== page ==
“The Last Word”
By Alfred W. McCoy ’68
One glorious afternoon in fall 1965 — the start of my sophomore year — I arrived at Baker Field to find crew practice canceled. Instead of returning home I took a single shell from the boathouse and, for the first and only time, rowed through the Spuyten Duyvil, across the Hudson, into the shadows of the Palisades. The sun’s slanting rays cast a golden glow on smooth autumn waters. The boat rolled easily through the glassy wakes of freighters heading upriver. The dark air beneath the Jersey cliffs chilled the sweat.
Forty years later (after a heart attack), that singular memory inspired me to take up rowing again, albeit on a tamer lake near my home in Madison, Wis.
Last fall, planning for my 50th reunion brought up recurring memories of a classmate and crewmate, John Norton Jr. ’68, who died in 1969, just a year after our graduation. An Australian aircraft carrier sliced through the bow of his Navy destroyer, sending 73 sailors to the bottom of the South China Sea. Since Norton lived most of his short life in and around Manhattan, I decided to remember him by rowing around the island.
So, on a Sunday morning in June, while the Class of 1968 was heading to a reunion breakfast in Alfred Lerner Hall, I pushed off from Columbia’s boathouse with a younger cousin for a 33-mile row around Manhattan in single shells. I was nervous, even a bit frightened. I had never rowed longer than 12 miles and, at 73, doubted I still had the endurance. At reunion, three classmates with whom I’d rowed advised against tempting fate. A fourth warned about capricious currents at Hell Gate that once nearly overwhelmed his ocean-going sailboat.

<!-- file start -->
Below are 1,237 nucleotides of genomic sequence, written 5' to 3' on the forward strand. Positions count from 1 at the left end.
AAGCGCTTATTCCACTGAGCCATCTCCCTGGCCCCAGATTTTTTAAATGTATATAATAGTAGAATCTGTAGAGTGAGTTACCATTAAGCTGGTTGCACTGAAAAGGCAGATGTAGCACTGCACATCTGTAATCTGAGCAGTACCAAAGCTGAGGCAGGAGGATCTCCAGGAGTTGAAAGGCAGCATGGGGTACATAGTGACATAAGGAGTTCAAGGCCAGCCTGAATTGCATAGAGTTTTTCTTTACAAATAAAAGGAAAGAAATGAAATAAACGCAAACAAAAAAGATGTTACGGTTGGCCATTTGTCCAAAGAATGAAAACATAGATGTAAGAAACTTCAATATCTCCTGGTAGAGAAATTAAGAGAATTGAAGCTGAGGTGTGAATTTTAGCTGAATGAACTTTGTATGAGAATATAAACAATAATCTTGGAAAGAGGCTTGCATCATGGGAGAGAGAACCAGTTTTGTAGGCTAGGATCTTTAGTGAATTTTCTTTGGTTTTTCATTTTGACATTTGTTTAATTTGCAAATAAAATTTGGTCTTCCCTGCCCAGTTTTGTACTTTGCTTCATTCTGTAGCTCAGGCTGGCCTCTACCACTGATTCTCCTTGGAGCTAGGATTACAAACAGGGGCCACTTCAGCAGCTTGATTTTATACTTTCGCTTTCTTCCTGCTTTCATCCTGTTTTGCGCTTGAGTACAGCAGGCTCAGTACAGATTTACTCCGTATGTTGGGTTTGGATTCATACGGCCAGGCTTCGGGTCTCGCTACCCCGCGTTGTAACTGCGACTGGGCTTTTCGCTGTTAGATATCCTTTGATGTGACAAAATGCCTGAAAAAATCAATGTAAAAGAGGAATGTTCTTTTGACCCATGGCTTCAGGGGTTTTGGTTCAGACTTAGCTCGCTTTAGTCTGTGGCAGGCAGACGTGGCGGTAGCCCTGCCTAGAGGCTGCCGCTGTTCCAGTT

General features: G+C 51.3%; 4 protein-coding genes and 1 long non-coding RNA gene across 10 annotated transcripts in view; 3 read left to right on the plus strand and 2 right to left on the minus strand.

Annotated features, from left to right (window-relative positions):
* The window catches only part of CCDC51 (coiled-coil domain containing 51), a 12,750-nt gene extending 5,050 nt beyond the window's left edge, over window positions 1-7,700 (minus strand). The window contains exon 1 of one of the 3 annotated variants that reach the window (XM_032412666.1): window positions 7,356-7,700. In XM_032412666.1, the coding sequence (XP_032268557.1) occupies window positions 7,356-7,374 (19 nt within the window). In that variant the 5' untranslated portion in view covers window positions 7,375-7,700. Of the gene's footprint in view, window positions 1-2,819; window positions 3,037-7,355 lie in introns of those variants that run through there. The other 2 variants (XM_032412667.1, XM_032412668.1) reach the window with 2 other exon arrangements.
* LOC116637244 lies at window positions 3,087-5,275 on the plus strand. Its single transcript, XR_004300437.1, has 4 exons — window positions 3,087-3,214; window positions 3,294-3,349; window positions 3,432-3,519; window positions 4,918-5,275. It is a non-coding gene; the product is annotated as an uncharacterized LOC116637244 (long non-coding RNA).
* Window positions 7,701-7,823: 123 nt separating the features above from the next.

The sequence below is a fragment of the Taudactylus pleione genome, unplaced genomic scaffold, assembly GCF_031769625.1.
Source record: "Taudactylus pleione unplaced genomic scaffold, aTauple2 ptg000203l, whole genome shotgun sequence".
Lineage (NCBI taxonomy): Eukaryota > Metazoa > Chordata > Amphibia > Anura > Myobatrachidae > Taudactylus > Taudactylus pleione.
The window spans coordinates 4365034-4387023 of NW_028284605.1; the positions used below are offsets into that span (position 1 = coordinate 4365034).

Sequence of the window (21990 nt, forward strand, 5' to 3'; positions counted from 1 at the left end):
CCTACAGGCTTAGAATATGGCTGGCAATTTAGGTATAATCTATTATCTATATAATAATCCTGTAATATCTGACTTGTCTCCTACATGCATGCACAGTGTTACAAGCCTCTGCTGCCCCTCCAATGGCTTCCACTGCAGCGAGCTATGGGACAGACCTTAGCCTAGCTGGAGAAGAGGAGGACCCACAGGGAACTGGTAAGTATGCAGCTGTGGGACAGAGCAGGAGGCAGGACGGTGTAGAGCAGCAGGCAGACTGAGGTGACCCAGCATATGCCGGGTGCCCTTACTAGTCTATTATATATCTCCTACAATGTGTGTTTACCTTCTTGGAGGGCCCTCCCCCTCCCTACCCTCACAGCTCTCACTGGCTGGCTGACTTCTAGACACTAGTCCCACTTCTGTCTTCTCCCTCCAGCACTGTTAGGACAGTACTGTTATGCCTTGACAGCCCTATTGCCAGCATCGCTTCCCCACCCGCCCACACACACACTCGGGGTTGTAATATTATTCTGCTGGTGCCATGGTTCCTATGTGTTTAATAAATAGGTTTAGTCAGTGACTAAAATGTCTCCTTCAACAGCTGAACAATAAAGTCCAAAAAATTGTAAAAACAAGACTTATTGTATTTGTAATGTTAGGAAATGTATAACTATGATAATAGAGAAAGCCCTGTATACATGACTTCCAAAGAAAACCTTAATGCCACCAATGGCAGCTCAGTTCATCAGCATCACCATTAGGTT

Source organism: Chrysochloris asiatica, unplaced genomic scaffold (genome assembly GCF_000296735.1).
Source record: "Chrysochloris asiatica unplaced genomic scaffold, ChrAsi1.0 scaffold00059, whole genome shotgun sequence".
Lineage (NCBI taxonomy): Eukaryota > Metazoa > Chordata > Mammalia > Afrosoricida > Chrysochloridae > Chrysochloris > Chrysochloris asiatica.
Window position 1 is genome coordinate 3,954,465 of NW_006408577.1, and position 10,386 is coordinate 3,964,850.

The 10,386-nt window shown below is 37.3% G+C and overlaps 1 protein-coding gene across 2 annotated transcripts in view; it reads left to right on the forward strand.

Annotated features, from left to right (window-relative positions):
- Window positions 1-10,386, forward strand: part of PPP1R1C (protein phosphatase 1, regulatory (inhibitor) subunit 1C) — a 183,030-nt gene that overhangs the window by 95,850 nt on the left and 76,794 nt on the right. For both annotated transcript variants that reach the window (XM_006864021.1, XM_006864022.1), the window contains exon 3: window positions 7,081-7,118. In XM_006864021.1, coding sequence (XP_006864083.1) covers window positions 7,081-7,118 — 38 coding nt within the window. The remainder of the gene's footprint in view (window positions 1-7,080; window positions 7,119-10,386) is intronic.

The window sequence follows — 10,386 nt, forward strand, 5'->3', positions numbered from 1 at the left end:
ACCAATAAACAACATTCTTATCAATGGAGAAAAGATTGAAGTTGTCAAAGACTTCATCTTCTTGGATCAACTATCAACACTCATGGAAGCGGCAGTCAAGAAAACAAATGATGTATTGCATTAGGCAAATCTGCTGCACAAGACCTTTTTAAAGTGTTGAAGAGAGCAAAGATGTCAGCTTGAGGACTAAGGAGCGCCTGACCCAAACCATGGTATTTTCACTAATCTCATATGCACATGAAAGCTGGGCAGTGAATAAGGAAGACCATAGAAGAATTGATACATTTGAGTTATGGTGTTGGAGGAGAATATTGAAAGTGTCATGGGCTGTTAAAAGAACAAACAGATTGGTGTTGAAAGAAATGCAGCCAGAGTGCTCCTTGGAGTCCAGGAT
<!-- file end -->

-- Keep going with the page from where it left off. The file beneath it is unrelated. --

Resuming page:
But those fears evaporated as we turned into the Hudson at 6:30 a.m., exhilarated to find calm waters and a fast ebb tide. As we flew downriver, Manhattan unfurled before us, from the spires of Riverside Church and the spectacular skyscraper geometrics of Hudson Yards, to the soaring towers of the Financial District. At Midtown, that speed was needed when I found myself between a massive barge and its dock, sprinting away as a stocky tug crewman rained obscenities upon my head.
Rounding the Battery at lower Manhattan, the Hudson’s calm waters gave way to ocean swells from the Verrazano Narrows, chop from countless ferries and headwinds on the East River. Yet we still needed speed to clear a Staten Island Ferry as its engines churned for departure. Once across that busy harbor into the lee of the Brooklyn waterfront, the river rewarded every stroke with an ever-changing panorama — the sinuous Brooklyn Bridge, the sculpted Manhattan Bridge, the silvery Freedom Tower. While Manhattan soared even more majestically from so low to the water, the Brooklyn-Queens shoreline was littered with a century of concrete rubble and rotting piles.
We timed our passage through Hell Gate for the brief slack tide, but midway across my cousin shouted “whirlpool” and we strained against swirling currents. Minutes later, I was blindsided by a ferry’s wake, with waves so high they blocked my view. But with one short stroke, my old boat turned stern first into the swell and stayed true as I surfed through steep rollers that otherwise could have capsized me.
Heading up the Harlem River around 1 p.m., I remembered the succession of bridges overhead from those long-ago crew practices. Beneath the high span of Hamilton Bridge that marked our turn for a three-mile grind back to the boathouse, I decided to see if I could still do it and so relearned rowing’s shared secret: pain that penetrates every sinew. But when you reach the dock at Baker Field’s boathouse, as I did at 2:30 p.m., it suddenly stops, instantly forgotten.
As we were leaving the boathouse, a van pulled in and two young oarsmen with medals around their necks got out. “Were those gold?” I asked. “Yes,” they said, smiling — Columbia’s lightweight crew had just won the national championships by a second.
Yet rowing is more than winning. A boat, a blade, water, motion — it’s elemental, even spiritual, bonding all who share a boat, even 50 years later. I guess that’s why all of us who rowed with him still think about John Norton, fondly and sadly.